Still hot from the Jaguar is Tempest 2000. This arcade make of the or graphics brings two new levels with all-new graphics, great music and fast-paced action. There are even bonus levels where you can rack up lots of points.
This game will heat up your PC like no other. Tired of slow-paced adventures? Just install this one and prepare to rock. The arcade has come home, although it's a little late.
Download Tempest 2000
This Windows 95 game is the latest and most elaborate remake of the original Atari video game Tempest, released in 1981. As with any re-release of a classic, there is a difficult choice whether to (1) retain the essential look-and-feel of the original and simply port it to a new gaming platform, or (2) add lots of new features and bells and whistles, and risk contaminating the gameplay that made the original so successful. Unlike the mediocre version of Tempest contained within Microsoft Arcade released a few years ago, which added virtually nothing to the original and could not match its excitement, Interplay's Tempest 2000 strikes an almost perfect balance between faithfulness and fresh innovation.
The storyline is so irrelevant that it is not even fully presented. You simply find out that you are in control of a "blaster ship" that is defending your sector of "the web" against a seemingly endless stream of aliens. These enemies emerge from the core of the web via a number of discrete corridors. The enemies include flippers, spikers, spikes, fuseballs, pulsars, tankers, mirrors, demon heads, and UFOs. You score points by destroying aliens, collecting power-ups, and completing higher levels (the game contains over 90 levels and warp bonus worlds). There are three versions of the game included: Tempest Plus, which is most similar to the original Tempest but adds the assistance of artificially intelligent "droids;" Tempest 2000, which in addition to the droids adds numerous extra enemies and game play options; and Tempest Duel, which allows you to play against a human opponent.
The gameplay in this arcade game is fast, smooth, and highly addictive (as with many Windows 95 games, the use of DirectX drivers greatly facilitates this process). This is one case where the claim that it is a "3D arcade action" game really rings true, and one has to move adeptly from corridor to corridor to kill the aggressors before they close in. I find myself changing when I play it into a mode different from that I experience in most other action games, requiring intensity and concentration that far exceed what the others require. The artificial intelligence of enemies in the game is uniformly excellent. The game is best played with a joystick or game pad, as the keyboard is a bit slow and clumsy for a game like this; the mouse is not supported during gameplay because of the diverse nature of the movement required. The interface could not be more straightforward, as you literally simply point and shoot. Even the method for recording high scores is stylish and fun. You are not required to work your way up linearly from the first web, as you nicely get to choose from a variety of web starting points at the outset.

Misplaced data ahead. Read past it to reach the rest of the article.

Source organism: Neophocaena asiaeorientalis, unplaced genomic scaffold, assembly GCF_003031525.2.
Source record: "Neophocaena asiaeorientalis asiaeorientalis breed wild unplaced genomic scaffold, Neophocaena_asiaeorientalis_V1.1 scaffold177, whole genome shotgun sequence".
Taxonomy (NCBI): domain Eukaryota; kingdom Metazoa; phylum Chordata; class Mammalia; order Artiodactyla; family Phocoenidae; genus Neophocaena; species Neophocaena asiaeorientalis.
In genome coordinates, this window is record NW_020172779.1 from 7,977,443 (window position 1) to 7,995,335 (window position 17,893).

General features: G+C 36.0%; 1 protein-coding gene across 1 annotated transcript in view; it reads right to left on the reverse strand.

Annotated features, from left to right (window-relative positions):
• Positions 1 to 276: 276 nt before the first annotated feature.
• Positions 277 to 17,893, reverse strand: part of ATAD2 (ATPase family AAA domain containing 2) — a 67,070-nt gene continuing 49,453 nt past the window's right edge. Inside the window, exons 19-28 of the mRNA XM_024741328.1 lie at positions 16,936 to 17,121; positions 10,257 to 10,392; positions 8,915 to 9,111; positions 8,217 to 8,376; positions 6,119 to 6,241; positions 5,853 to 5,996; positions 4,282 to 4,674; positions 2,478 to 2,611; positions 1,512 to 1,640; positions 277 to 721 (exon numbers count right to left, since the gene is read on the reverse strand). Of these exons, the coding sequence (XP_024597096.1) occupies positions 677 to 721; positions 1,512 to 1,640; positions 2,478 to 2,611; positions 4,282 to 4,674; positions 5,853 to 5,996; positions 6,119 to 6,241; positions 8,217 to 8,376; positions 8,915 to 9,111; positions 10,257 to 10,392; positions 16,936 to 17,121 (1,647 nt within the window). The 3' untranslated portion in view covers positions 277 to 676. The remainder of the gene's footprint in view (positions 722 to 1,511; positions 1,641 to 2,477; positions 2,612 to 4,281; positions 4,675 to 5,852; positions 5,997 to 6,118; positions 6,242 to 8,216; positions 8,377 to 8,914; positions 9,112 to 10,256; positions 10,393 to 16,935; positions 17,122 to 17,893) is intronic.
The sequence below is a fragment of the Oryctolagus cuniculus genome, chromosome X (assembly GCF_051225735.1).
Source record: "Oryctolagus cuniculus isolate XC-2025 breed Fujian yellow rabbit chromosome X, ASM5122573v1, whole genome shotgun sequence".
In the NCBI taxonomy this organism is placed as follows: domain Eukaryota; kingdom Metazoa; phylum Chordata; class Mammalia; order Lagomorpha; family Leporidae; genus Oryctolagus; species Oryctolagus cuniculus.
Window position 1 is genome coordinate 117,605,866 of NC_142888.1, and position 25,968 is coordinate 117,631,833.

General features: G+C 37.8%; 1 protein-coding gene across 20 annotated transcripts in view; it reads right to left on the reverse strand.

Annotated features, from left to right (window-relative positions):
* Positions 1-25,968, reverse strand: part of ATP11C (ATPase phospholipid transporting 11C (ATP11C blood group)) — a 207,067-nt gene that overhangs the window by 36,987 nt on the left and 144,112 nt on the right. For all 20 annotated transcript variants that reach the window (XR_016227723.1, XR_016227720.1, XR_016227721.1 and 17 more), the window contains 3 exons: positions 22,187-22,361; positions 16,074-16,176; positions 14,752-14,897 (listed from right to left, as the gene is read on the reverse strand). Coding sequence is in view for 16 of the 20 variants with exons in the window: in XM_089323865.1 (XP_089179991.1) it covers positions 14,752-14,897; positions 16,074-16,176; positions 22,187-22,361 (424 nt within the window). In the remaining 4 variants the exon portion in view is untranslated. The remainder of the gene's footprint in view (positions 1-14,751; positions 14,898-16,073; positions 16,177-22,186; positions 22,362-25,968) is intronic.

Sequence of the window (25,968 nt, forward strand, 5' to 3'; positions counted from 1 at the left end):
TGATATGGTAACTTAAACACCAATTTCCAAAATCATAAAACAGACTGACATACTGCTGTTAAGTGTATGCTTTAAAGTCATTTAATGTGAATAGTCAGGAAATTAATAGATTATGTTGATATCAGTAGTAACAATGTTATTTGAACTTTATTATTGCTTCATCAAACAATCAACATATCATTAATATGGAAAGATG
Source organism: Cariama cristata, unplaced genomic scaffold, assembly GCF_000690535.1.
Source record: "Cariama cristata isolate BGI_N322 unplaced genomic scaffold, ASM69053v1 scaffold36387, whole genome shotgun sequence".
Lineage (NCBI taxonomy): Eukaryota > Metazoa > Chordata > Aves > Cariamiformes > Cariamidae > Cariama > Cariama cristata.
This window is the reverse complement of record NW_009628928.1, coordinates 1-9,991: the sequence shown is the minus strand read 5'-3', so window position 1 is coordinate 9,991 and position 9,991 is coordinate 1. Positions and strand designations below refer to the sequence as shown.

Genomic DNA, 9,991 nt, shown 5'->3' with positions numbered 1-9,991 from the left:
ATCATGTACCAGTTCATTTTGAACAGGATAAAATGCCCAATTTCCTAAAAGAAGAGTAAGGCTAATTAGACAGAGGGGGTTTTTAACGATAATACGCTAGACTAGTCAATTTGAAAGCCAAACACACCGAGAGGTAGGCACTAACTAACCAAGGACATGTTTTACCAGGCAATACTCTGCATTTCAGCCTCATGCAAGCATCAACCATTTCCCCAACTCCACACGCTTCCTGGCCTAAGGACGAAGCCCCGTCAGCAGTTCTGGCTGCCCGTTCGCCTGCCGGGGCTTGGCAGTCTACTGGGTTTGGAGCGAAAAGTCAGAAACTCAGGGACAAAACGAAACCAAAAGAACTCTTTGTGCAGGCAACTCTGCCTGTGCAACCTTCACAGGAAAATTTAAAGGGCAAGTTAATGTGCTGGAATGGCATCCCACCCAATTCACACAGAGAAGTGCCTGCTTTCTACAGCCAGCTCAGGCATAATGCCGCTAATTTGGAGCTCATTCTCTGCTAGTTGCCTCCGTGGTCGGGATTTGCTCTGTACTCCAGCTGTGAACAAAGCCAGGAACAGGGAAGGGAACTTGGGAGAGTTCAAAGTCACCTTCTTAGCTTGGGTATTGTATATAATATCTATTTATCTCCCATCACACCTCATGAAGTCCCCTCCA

The graphics are very good -- colorful and beautiful in an abstract way -- and are a vast improvement both over the original video version and over earlier versions on the PC. But this is the one area where I feel even a bit more could have been done: while the webs are stunning with their multicolored pastels, the blaster ship and most of the enemies are still mono-color, without an attempt even to do crude texturing or 3D shading. The animations during gameplay are awesome despite their technical simplicity.
The "techno-rave" soundtrack provides scintillating music that is a perfect background to the game's incredible excitement. The sound effects, as well as the voice clips that are interspersed in the gameplay, serve adroitly to heighten the frenzied atmosphere. There is no real innovation here, but everything is extremely well done, and all of the game's audio elements are well integrated with each other.
The included Instruction Manual is quite sketchy, and a minor glitch is that the on-line help does not function properly. The "readme" file simply repeats what is in the manual. These documentation deficiencies are not real drawbacks because of the highly intuitive nature of the gameplay.
Windows 95: 486 DX2-66 CPU, 8 MB RAM, 2 MB hard disk space, CD-ROM drive, SVGA video card with 1 MB RAM, SoundBlaster-compatible audio card (I repeat this last requirement as stated, even though native Windows 95 applications make SoundBlaster compatibility unessential)
DOS: DOS 5.0 or higher operating system, 550 KB conventional memory free, 256 KB EMS memory free, 2 MB hard disk space, CD-ROM drive, VGA video card, SoundBlaster-compatible audio card
Both sets of requirements are relatively modest compared to many recently-released arcade games.
I have absolutely no hesitation in recommending this game most highly both to those who loved the original and to those who want the ultimate challenge in exciting arcade action in an abstract setting. Given that it builds upon an established classic, the game does not possess unsurpassed originality; and given that it relies on simple geometric shapes, the game lacks the realism of some of the more detailed simulations out on the market. But in my considerable gaming experience I have yet to encounter any arcade action software that is more fun to play or harder to quit.